Cyrus Mistry removed, Ratan Tata returns
A brief statement from Tata Sons did not give any reason for Mistry’s ouster, though sources close to the development said it was because of “performance” issues; the move had impending for some time. The turnover of India’s largest conglomerate had dropped to $103 billion in 2015-2016 from $108 billion the previous year. Net debt had risen to $24.5 billion (about Rs 1.63 lakh crore) in March 2016 from $23.4 billion a year earlier.
The turn of events
It had taken less than half an hour at a full-strength board meeting on Monday afternoon in Mumbai to replace Cyrus Mistry as the chairman. The meeting had been attended by all 11 board members, including Nitin Nohria, the dean of Harvard Business School, and top-ranked investment strategist Farida Khambata – based in the US, both of them usually attend meetings through video-conferencing. This was no ordinary meeting, where even Ratan Tata was present as chairman emeritus. The 78-year-old Tata left the meeting as interim chairman of Tata Sons.
Mistry’s focus during his stint
Cyrus Mistry’s tenure at Bombay House was more about consolidation than firing on all cylinders. He inherited a global business empire that grew rapidly under his predecessor, Ratan Tata, through a series of outbound mergers and acquisitions. The growth was largely funded through debt and underwritten by cash flows from Tata Consultancy Services.
Experts thought Mistry was a succession experiment gone wrong
Going back to an insider with little experience probably backfired for the Tata group. Four years after he took over as the chief of Tata Sons, the holding company of the Tata group, Cyrus Mistry had to bid goodbye to the chairman’s office. Proxy advisory firms viewed this as a case of “failed experiment” in succession.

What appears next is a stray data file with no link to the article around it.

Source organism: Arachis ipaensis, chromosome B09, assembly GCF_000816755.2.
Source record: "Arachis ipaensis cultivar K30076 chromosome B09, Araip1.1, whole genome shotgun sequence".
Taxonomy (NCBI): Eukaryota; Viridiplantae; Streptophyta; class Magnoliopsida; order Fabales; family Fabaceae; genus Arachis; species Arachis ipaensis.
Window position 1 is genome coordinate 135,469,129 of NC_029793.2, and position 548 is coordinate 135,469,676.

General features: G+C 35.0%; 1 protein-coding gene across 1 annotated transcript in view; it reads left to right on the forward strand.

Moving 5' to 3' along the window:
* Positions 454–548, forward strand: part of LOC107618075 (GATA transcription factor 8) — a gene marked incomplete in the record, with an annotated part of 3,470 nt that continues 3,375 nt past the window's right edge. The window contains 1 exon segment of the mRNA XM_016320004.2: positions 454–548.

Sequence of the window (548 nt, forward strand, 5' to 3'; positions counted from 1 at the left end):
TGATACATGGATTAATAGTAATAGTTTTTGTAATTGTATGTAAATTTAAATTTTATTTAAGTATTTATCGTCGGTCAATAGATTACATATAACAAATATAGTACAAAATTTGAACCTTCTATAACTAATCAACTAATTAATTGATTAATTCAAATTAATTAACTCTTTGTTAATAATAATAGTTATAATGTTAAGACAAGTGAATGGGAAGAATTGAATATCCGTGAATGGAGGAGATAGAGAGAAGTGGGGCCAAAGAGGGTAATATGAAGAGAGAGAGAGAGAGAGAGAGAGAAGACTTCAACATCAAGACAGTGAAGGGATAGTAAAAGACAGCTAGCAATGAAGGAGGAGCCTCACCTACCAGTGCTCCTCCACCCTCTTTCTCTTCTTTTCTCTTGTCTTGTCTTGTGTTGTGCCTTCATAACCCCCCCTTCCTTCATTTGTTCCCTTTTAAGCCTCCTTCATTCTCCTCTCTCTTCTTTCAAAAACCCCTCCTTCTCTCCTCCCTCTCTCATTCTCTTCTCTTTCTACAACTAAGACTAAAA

ALSO READ: Cyrus Mistry's exit: A succession experiment that failed, say experts
‘Business as usual’ at Tata Sons
A day after the Tata group asked Cyrus Mistry to go, interim chairman Ratan Tata walked back to the corner office on the chairman’s floor at Bombay House, headquarters of the group, to address the group’s top chief executive officers (CEOs). “It’s business as usual,” he told the CEOs.
The agenda for Ratan Tata
‘What next’ was the biggest question at Bombay House and outside on Tuesday. While it was too early to draw up a road map, sources said finding an able successor, consolidation of group businesses, taking a call on the slow telecom business and settling some thorny issues were possibly the topmost on Ratan Tata’s agenda after taking charge as interim chairman of the group.
End of a vision?
The Vision 2025, launched by Cyrus Mistry to make the Tata group one of the top 25 corporate giants globally in terms of market value by 2025, was scrapped, according to a top source in the group. The Tata group’s Vision 2025 had first been announced by Mistry at the annual CEO meet in 2014.
An exit in a hurry?
It sounded like an echo when Ratan Tata told his CEOs on Tuesday that the companies
must focus on their market position vis-à-vis competition, and not compare themselves to their own past. Last month, Roland Junck, executive chairman of British Steel, had suggested that the Scunthorpe steelworks — sold by Tata Steel in May for one pound — had become “inward-looking” and “stopped comparing themselves with the best” under its previous management.
For Tata trusts, was it a lack of trust in Mistry?
Two trusts controlled by Ratan Tata had withdrawn significant investments in Tata Sons prematurely in May, suggesting differences might have begun months before Monday’s move to replace Cyrus Mistry as chairman. The Jamsetji Tata Trust and Navajbhai Ratan Tata Trust had redeemed their entire holding of preference shares, worth Rs 3,951 crore, about 10 years before their tenure ended.
Slow equity support to Tata group firms
Cyrus Mistry ran Tata Sons with a tight fist — at least, that’s what data suggest. Under Mistry’s tenure, Tata Sons slowed down its direct equity support to various group operating companies, and several group companies
in need of funds had to raise resources from the market at high costs or by way of sale of assets.